Climate charges, CCP contagion and the post-Libor world

The week on, May 23-29, 2020

7 days montage 290520

European lawmakers urged to prevent CCP contagion risk

Watchdog says carve-out needed in new recovery and resolution rules to avoid cascading default of clearing houses

ECB lays foundations for climate risk capital charge

New guide will influence capital management, but pillar two charges likely to await EBA report

Structured products are lost in translation post-Libor

Benchmark shift would “fundamentally transform” popular rates structures, users fear

COMMENTARY: Polluter pays

There’s a strong argument for delaying all regulatory action while the pandemic continues. Indeed, the long-drawn-out transition away from Libor to other benchmark rates has been delayed still further (alhough this hasn’t calmed fears about its effect on the structured products market).

The problem, though, is that pushing needed changes further into the future is a dangerous habit to get into.

This week, looked at the latest moves in climate regulation – the European Central Bank’s progress toward including climate risk in capital requirements calculations and the spread of an open-source standard on accounting for climate emissions (the Network for Greening the Financial System also published its guide for supervisors, with more detail on how financial regulators could proceed). 

The ECB’s plan is leisurely. At the earliest, incorporating climate risk into Pillar 1 capital requirements won’t happen before the European Banking Authority reports on the issue in June 2025, although incorporating climate risk into stress tests could be considered from next year. It’s probably unrealistic to expect significant changes to be in effect before the late 2020s.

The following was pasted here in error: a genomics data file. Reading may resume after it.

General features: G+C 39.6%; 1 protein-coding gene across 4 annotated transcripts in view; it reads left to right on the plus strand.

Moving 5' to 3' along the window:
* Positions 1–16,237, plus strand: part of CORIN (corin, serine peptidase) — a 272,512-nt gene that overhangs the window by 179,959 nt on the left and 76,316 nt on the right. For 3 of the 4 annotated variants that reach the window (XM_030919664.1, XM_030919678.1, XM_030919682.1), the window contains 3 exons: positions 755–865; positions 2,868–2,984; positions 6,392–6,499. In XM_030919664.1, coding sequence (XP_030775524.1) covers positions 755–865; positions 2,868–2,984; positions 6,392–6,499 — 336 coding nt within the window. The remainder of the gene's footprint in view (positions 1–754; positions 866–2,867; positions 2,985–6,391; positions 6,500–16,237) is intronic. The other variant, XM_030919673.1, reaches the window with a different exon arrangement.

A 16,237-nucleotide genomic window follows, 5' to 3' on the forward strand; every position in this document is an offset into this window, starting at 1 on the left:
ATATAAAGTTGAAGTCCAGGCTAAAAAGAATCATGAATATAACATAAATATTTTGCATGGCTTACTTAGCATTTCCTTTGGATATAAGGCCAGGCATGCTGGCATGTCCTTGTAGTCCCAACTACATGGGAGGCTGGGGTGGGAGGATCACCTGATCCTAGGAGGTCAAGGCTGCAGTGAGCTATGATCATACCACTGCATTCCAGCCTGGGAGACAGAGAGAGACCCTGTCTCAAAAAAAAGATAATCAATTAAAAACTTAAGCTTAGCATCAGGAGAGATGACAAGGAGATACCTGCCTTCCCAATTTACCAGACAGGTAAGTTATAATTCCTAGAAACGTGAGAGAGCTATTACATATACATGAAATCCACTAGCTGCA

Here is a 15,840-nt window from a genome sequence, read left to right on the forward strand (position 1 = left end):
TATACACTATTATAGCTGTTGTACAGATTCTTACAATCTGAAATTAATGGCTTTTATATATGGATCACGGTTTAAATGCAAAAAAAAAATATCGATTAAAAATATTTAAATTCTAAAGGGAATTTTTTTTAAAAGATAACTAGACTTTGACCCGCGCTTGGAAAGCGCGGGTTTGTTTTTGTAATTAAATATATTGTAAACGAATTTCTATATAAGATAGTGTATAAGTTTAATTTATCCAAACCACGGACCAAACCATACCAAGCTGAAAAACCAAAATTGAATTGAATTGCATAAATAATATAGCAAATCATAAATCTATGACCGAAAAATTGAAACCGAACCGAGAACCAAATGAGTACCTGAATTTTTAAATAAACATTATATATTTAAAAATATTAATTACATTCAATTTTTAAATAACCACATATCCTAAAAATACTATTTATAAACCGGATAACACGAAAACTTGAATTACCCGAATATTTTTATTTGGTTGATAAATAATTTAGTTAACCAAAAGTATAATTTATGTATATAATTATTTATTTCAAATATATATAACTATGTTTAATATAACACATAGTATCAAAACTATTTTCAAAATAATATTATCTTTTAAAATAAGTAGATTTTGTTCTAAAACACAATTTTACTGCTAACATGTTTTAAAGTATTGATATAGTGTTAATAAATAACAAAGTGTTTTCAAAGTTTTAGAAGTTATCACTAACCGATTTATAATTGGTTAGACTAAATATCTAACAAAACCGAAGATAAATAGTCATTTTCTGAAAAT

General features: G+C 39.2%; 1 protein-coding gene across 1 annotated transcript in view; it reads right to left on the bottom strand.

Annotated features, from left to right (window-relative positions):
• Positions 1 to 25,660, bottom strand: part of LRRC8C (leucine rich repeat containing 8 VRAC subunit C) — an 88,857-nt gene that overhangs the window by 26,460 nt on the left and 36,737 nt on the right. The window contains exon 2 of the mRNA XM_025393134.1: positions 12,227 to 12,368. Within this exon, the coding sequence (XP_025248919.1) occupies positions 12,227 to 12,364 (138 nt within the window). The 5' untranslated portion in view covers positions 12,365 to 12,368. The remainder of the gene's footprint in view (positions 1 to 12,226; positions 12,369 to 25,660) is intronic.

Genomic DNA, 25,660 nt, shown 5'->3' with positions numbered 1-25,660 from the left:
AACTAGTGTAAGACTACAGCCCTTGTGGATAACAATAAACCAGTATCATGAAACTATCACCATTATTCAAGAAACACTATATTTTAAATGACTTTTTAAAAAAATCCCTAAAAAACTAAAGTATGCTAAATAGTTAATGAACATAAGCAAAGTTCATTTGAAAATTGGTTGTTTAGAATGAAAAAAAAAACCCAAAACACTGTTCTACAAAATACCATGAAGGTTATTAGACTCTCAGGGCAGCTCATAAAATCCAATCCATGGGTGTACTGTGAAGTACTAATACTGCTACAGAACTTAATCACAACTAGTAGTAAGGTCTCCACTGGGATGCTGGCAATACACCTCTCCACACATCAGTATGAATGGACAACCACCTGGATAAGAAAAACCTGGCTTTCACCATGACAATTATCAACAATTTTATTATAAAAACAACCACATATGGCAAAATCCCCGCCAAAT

What this means is that the regulatory channel for action on climate change is effectively closed – at least in Europe. Changes to capital rules in 2030 will affect investments in industry and transport infrastructure that will only show an effect in the 2040s, given the time it takes to construct a new factory or railway.

Those pushing for meaningful action on carbon emissions will have to look elsewhere. Fortunately, there’s reason to expect other channels could work faster. Pressure from below for reporting of carbon exposure, conditioning transactions on environmental goals and top-down pressure for emissions cuts from national governments are already having effects. And the pandemic shows, if nothing else, the speed and effectiveness with which a modern state can act, given sufficient motivation and at least moderately competent leadership.


Investment funds made more than €10 billion ($11 billion) in variation margin (VM) payments to derivatives counterparties in the week beginning March 16, up from an average of €2 billion a week throughout the first half of February. The absolute value of VM payments that week was likely far higher, and could have peaked at €40 billion on March 16.


“My dog is one of the most informed canines on the vagaries of the foreign exchange market on the planet right now. If this dog could only talk” – Bruce McCappin, Citi

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